One of the unfortunate results of fertility treatment is that it can contribute to a change in your sex life. Whether it is the stress of not becoming fertile or a hormone imbalance, many women going through fertility treatment experience a disquieting drop in their libido. Aside from the additional challenge that this can create in conceiving, if ignored, it can also have untoward effects upon your relationship. New information is providing greater insights into this dilemma and along with that solutions are more accessible. Here’s what we know.
In 2009, the largest clinical study [G1] completed to date found that 43% of women in the US experienced sexual dysfunction. Maybe more surprising was that two thirds of these women that were distressed by their symptoms were in their reproductive years. By far the most common complaint was low sexual desire; often referred to as “low libido.” More recently, studies began focusing on a particularly vulnerable patient population, women that were trying to become pregnant.
A new study [G2] that is scheduled to be published in the journal Fertility & Sterility surveyed couples at Stanford University that had at least a 12 month history of infertility and planned to undergo fertility treatment, either ovulation induction or IVF treatment. Each couple completed a validated questionnaire used to diagnose sexual dysfunction. Researchers found that 40% of the women undergoing infertility treatment tested positive whereas only 25% of the control group experienced sexual dysfunction. Additionally, the women undergoing fertility treatment noted a decline in their sexual satisfaction as the length of their infertility continued. This study only confirms what has been found in other studies but it’s also not a problem that is limited to women in the USA.
Using the same validated questionnaire as the Stanford study, a recent publication [G3] has similar results when applied to women treated for infertility in Turkey. They compared over three hundred women going through fertility treatment to those just in for a routine exam and found a significantly higher risk for sexual dysfunction associated with infertility. In their patient population, nearly 2/3 of women undergoing fertility treatment were experiencing sexual dysfunction with problems related to low desire as the most frequent finding.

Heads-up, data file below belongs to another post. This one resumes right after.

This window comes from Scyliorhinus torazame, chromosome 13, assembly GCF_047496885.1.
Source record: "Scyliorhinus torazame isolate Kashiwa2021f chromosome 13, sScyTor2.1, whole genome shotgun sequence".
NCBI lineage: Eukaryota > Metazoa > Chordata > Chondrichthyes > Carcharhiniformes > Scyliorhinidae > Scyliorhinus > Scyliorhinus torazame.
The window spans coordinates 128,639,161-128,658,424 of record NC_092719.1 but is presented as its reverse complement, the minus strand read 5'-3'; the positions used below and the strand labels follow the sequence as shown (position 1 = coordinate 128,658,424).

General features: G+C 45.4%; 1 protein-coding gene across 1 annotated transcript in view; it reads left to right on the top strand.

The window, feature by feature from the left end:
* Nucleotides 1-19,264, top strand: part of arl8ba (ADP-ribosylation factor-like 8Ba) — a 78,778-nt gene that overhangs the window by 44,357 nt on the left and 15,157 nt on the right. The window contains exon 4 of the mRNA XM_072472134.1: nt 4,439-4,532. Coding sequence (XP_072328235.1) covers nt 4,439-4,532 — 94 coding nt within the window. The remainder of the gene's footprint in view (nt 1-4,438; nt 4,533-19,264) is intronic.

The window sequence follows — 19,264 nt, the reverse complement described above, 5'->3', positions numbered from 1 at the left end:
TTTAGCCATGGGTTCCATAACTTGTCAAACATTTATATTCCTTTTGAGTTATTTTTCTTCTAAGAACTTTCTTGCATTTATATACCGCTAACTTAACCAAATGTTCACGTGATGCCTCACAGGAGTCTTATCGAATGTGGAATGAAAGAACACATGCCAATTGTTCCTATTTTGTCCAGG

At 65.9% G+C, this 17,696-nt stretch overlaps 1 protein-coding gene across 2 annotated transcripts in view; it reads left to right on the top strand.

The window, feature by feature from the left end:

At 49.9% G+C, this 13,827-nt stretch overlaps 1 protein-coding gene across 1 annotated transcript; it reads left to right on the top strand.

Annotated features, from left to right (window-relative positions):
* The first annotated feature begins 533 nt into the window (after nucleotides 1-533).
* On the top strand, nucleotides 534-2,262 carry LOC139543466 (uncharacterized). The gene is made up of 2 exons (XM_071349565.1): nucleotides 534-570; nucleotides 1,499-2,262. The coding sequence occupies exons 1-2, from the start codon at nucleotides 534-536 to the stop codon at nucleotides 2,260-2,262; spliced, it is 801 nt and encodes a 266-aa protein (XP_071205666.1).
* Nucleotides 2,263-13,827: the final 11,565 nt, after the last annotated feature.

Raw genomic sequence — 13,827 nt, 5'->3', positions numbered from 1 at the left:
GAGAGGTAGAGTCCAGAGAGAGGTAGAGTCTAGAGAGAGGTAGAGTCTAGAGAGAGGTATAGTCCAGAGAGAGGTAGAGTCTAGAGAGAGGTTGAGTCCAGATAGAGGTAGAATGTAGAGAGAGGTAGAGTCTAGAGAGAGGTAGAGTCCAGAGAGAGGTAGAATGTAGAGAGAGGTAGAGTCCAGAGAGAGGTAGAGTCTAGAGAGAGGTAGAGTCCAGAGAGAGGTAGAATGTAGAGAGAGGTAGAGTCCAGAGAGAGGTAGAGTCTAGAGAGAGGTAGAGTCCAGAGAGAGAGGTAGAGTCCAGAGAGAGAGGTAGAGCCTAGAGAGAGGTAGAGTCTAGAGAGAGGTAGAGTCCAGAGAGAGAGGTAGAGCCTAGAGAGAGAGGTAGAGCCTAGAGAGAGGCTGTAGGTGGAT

The reason that it’s so important to recognize the association between fertility treatment and sexual dysfunction is that failure to do so can place avoidable stress upon a couple’s relationship[G4] . That stress also further lower the chance for success from fertility treatment. By contrast, recognition of this common problem can not only validate an underlying hormonal imbalance but also initiate steps toward diagnosis and management for couples. That’s important as well since even when fertility treatment is successful, sexual dysfunction often persists.
There are several well researched treatments that are available and others are under consideration for approval. So if you’re undergoing fertility treatment with your partner, it might be worthwhile to request a questionnaire [G5] to assess whether you may be experiencing signs of hypoactive sexual desire disorder. Acknowledgement can be your first step toward resolution.